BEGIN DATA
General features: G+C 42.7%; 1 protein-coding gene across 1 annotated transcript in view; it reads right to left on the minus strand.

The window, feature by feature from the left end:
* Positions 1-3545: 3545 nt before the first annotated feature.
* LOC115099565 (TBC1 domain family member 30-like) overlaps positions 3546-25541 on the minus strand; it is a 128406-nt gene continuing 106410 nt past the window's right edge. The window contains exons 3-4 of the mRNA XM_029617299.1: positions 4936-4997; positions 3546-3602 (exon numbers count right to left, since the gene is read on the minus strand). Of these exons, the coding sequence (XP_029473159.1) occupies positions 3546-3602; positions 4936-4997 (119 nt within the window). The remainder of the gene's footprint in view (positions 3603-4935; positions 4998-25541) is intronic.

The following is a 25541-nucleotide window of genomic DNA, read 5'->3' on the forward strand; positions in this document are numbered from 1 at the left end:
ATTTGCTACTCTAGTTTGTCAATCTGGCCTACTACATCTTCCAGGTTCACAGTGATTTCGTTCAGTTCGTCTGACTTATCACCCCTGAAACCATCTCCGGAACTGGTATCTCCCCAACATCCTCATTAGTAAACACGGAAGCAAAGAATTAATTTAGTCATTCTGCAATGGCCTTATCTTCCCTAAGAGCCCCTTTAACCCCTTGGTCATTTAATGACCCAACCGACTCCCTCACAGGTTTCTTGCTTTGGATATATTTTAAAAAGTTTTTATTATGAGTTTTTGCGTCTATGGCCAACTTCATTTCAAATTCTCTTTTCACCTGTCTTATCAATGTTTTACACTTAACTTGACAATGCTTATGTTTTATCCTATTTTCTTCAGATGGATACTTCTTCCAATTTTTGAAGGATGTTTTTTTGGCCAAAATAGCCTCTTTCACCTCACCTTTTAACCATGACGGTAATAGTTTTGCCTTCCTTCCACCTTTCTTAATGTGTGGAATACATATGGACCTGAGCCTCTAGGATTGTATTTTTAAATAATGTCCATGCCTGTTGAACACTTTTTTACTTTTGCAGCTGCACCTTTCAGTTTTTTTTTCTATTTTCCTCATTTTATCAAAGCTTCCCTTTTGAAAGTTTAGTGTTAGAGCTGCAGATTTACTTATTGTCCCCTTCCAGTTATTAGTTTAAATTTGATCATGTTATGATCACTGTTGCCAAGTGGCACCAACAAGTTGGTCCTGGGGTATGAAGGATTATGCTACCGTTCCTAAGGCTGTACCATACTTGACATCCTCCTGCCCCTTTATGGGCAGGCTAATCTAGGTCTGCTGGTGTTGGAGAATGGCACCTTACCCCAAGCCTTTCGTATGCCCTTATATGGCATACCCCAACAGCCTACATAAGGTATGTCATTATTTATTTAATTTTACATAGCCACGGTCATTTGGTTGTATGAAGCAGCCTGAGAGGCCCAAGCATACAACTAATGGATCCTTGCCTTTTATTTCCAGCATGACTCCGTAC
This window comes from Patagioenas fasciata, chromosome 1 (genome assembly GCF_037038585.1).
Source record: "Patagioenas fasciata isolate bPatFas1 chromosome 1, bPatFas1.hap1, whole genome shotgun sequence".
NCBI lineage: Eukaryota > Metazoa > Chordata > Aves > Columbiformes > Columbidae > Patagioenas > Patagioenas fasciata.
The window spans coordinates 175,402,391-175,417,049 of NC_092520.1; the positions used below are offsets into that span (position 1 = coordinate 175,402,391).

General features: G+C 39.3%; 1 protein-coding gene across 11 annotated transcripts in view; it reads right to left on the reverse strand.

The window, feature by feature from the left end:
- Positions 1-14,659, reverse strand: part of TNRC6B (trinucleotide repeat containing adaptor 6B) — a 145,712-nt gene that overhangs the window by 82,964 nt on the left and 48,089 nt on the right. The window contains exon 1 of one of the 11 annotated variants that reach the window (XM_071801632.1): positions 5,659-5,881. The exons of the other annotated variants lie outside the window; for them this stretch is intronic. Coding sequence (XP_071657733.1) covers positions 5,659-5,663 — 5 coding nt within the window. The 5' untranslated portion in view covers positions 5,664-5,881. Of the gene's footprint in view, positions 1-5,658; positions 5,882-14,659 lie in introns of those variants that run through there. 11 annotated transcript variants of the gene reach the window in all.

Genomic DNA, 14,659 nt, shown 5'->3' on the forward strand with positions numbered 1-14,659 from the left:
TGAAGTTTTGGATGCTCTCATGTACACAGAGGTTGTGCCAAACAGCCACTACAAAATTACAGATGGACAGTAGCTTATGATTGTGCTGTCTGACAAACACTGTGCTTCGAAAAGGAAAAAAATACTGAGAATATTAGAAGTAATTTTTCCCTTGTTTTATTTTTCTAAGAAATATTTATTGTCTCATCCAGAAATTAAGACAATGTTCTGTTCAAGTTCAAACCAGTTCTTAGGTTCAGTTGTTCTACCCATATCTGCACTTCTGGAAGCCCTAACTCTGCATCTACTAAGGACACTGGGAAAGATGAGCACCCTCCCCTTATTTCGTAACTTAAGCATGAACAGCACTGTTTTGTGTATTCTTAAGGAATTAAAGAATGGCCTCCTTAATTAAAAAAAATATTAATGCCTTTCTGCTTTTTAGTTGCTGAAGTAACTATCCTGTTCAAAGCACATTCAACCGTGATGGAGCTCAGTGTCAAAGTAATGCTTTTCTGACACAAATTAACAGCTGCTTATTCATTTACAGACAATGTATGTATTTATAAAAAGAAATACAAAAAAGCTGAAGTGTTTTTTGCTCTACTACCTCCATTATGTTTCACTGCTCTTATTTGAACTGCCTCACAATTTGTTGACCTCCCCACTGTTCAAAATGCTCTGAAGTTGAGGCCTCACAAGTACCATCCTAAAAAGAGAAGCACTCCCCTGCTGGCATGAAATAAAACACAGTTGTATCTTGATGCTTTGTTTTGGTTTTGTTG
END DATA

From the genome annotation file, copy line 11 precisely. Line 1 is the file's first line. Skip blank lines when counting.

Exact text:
General features: G+C 39.3%; 1 protein-coding gene across 11 annotated transcripts in view; it reads right to left on the reverse strand.